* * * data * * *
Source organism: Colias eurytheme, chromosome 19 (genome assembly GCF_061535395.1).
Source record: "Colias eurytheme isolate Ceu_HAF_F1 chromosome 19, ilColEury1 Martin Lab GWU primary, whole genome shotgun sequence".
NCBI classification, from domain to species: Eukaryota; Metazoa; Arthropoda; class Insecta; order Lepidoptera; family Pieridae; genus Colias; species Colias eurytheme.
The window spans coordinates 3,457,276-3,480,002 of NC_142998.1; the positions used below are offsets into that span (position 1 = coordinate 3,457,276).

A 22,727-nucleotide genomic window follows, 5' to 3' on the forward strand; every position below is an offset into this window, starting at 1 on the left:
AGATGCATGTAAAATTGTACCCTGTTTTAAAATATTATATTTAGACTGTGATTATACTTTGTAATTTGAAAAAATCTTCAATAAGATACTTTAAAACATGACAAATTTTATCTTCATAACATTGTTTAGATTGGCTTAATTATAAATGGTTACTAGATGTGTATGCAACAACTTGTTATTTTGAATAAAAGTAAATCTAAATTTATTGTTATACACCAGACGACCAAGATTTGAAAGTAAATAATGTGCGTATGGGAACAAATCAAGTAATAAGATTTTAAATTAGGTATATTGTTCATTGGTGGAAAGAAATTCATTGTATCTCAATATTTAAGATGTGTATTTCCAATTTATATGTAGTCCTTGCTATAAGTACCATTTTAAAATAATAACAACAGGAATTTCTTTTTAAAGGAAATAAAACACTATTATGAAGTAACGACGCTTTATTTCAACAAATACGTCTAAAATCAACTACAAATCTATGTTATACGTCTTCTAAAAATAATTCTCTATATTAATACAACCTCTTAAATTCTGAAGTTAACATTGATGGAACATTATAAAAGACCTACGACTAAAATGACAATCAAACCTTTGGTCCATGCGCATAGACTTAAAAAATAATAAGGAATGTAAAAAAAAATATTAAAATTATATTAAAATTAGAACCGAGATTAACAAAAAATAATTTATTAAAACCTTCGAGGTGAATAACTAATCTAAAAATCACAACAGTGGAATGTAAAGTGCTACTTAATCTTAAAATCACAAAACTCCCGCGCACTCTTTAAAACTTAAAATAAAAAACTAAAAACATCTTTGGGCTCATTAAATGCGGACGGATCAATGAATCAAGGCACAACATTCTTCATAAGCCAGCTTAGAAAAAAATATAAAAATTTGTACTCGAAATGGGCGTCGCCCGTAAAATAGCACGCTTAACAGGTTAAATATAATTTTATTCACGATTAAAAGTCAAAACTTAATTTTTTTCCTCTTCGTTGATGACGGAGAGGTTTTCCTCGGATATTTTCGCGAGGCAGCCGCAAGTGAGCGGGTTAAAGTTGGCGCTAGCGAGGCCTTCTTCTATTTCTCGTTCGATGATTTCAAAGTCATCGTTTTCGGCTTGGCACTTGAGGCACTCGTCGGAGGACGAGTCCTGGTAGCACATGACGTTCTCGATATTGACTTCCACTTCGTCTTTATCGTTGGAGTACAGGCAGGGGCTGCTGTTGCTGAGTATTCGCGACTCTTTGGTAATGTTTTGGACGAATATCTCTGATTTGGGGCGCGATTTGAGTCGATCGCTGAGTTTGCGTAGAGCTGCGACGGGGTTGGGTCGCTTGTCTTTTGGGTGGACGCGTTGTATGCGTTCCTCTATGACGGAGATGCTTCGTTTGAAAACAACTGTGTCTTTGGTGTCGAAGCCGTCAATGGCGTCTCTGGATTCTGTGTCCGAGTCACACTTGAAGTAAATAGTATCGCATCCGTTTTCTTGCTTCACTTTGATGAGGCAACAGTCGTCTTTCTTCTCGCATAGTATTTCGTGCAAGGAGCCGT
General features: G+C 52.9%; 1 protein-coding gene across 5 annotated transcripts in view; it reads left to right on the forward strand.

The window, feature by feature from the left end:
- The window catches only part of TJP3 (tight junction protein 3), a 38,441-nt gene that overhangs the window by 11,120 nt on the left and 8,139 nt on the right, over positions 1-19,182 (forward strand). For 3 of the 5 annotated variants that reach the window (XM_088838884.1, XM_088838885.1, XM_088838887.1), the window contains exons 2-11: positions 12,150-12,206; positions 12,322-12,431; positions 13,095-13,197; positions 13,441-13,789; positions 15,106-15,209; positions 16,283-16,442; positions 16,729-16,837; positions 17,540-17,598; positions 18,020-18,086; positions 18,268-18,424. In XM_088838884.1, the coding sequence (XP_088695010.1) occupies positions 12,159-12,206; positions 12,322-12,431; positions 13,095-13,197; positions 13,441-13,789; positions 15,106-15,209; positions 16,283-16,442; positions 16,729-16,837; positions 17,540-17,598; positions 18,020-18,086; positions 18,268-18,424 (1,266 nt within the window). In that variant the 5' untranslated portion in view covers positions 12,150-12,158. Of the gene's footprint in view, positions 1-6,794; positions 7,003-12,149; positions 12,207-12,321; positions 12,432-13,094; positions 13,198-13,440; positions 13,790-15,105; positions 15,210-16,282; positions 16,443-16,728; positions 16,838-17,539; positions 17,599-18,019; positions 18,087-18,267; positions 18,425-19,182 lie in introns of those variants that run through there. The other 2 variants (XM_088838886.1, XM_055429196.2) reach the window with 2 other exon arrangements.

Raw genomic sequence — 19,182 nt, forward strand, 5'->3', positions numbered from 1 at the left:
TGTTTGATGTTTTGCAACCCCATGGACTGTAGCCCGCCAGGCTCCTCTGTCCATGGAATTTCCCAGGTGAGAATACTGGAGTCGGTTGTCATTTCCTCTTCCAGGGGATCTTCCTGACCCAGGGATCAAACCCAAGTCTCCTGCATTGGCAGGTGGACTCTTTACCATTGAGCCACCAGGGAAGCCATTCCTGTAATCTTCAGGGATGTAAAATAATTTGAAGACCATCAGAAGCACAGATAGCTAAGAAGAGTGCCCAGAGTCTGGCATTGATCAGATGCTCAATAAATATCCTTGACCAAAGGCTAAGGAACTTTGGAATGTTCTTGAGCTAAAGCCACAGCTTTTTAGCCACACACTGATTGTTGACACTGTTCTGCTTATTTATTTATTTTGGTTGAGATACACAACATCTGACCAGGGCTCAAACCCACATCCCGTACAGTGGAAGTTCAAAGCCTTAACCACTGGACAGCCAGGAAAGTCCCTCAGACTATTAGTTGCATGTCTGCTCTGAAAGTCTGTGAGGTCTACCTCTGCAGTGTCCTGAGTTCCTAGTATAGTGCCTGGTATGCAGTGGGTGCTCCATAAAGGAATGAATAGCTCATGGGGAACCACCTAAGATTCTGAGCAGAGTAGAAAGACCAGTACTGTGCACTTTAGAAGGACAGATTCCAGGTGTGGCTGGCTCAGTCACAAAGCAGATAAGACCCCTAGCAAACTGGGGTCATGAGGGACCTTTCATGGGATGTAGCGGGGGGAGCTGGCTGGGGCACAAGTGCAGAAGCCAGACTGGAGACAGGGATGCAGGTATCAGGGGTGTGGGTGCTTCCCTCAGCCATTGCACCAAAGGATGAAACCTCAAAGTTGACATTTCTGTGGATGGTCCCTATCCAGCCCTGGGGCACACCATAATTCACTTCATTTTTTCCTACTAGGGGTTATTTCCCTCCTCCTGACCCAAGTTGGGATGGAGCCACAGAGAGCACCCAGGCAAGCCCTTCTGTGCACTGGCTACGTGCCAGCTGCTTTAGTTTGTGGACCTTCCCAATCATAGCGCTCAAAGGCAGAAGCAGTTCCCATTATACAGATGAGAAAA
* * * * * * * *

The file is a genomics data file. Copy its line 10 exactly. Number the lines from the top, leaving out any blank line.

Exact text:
Raw genomic sequence — 19,182 nt, forward strand, 5'->3', positions numbered from 1 at the left: